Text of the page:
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Author Topic: Clean C++ Design  (Read 4915 times)

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Robert42

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Clean C++ Design
« on: May 23, 2013, 09:54:41 pm »
Hey!

I am overwhelmed by the design of SFML. I like how intuitive it is to use. I wish which there were more Libraries with such a clean design.

I am programming C++ since about 10 Years. Most of the time I was hacking, until I got my hands on the book Clean Code by Robert C. Martin. Since then I am trying to improve the quality of my own code.

The Next book I am planning to read is the book "Modern C++ Design" written by Andrei Alexandrescu.

@Laurent & other Clean Coder: Do you know further Resources (books, websites) which might be useful to improve ones C++ Software Design

Nexus

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Re: Clean C++ Design
« Reply #1 on: May 23, 2013, 10:17:40 pm »
Modern C++ Design has a misleading title. It does not teach modern style, it shows unconventional features that you can implement with templates and metaprogramming. Not everything of it is directly useful in practice, but it shows interesting concepts. A part of it is out of date with C++11.

The classical books for best practices in C++ are Effective C++ and Exceptional C++. I have the latter, it's a very good book in my opinion. There is also a sequel called More Exceptional C++. Although it bases on C++98, most concepts are still valid. For C++11, I don't really have a single recommendation. I have gathered my C++11 knowledge by various articles like C++Next and forum discussions. For specific topics, the videos from C++Now or Channel 9 can be interesting, too.

There is also a famous list of good C++ books on Stackoverflow.
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Robert42

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Re: Clean C++ Design
« Reply #2 on: May 23, 2013, 10:22:20 pm »
Nice! Thank You!! :)

Nexus

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Re: Clean C++ Design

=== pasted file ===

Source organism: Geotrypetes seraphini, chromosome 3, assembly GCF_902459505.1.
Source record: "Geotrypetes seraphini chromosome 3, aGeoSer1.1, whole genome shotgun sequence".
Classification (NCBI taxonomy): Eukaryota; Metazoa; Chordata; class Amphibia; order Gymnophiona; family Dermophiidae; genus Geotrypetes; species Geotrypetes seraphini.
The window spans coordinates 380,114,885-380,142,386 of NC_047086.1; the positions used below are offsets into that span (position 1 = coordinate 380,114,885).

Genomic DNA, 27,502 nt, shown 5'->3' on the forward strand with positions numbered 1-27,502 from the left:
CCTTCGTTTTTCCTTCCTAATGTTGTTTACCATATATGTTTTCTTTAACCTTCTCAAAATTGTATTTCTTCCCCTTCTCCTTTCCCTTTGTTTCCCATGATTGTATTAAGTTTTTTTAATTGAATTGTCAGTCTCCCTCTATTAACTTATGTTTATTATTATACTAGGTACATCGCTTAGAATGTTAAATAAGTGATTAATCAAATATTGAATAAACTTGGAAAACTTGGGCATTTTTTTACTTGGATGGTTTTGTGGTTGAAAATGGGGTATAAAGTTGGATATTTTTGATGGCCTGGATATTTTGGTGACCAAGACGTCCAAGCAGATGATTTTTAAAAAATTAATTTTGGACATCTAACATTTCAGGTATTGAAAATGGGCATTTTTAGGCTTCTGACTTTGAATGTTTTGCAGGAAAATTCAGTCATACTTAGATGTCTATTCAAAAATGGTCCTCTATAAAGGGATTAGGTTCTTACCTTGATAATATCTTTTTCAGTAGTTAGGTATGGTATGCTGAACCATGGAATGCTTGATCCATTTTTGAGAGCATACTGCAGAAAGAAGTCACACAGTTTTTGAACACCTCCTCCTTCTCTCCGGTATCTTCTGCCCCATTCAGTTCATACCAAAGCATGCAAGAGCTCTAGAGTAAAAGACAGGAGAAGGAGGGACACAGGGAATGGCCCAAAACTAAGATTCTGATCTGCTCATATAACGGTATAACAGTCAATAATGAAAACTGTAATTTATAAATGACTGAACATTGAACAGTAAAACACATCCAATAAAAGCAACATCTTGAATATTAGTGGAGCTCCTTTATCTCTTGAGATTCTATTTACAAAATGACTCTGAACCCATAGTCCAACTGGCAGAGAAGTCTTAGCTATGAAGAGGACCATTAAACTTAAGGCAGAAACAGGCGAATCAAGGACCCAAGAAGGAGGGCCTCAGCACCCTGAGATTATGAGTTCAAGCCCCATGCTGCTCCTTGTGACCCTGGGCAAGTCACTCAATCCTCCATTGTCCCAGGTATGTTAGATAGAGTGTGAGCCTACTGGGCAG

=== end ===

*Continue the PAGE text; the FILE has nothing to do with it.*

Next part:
« Reply #3 on: May 23, 2013, 10:28:29 pm »
By the way, meanwhile a lot of the original examples of Exceptional C++ are online on Sutter's Mill (the GotW series). At the top of the homepage, you also see a category "Elements of Modern C++ style", which might be quite useful.
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FRex

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Re: Clean C++ Design
« Reply #4 on: May 24, 2013, 12:33:27 am »
How much experience and qualifications do you have Nexus? You seem most knowledgeable here except for Laurent(maybe even better than him..., no offense either of you, you're both great ;)).
« Last Edit: May 24, 2013, 12:42:18 am by FRex »
I'm not using SFML nor doing any gamedev lately.

Nexus

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Re: Clean C++ Design
« Reply #5 on: May 24, 2013, 01:56:58 pm »
How would you measure experience? The amount of years one has been programming is obviously not a good criterion, what this thread shows quite well. Looking at the written code is already much more promising.

A lot of people just want to develop their game and see C++ as a tool to achieve it as fast as possible. They had better use a different language, because C++ is absolutely merciless when you don't know it well. However, when you are interested in the language itself, it will be much easier to gain experience. It may sound boring for some people, but the impact on the written code is tremendous -- when knowing modern C++ techniques, life becomes much easier. It took me a few years to realize this, too. Although it requires some time and motivation, I think it is important to keep reading (good books and article series from C++ experts), even more since C++11 is a more and more present topic that inherently affects the code style.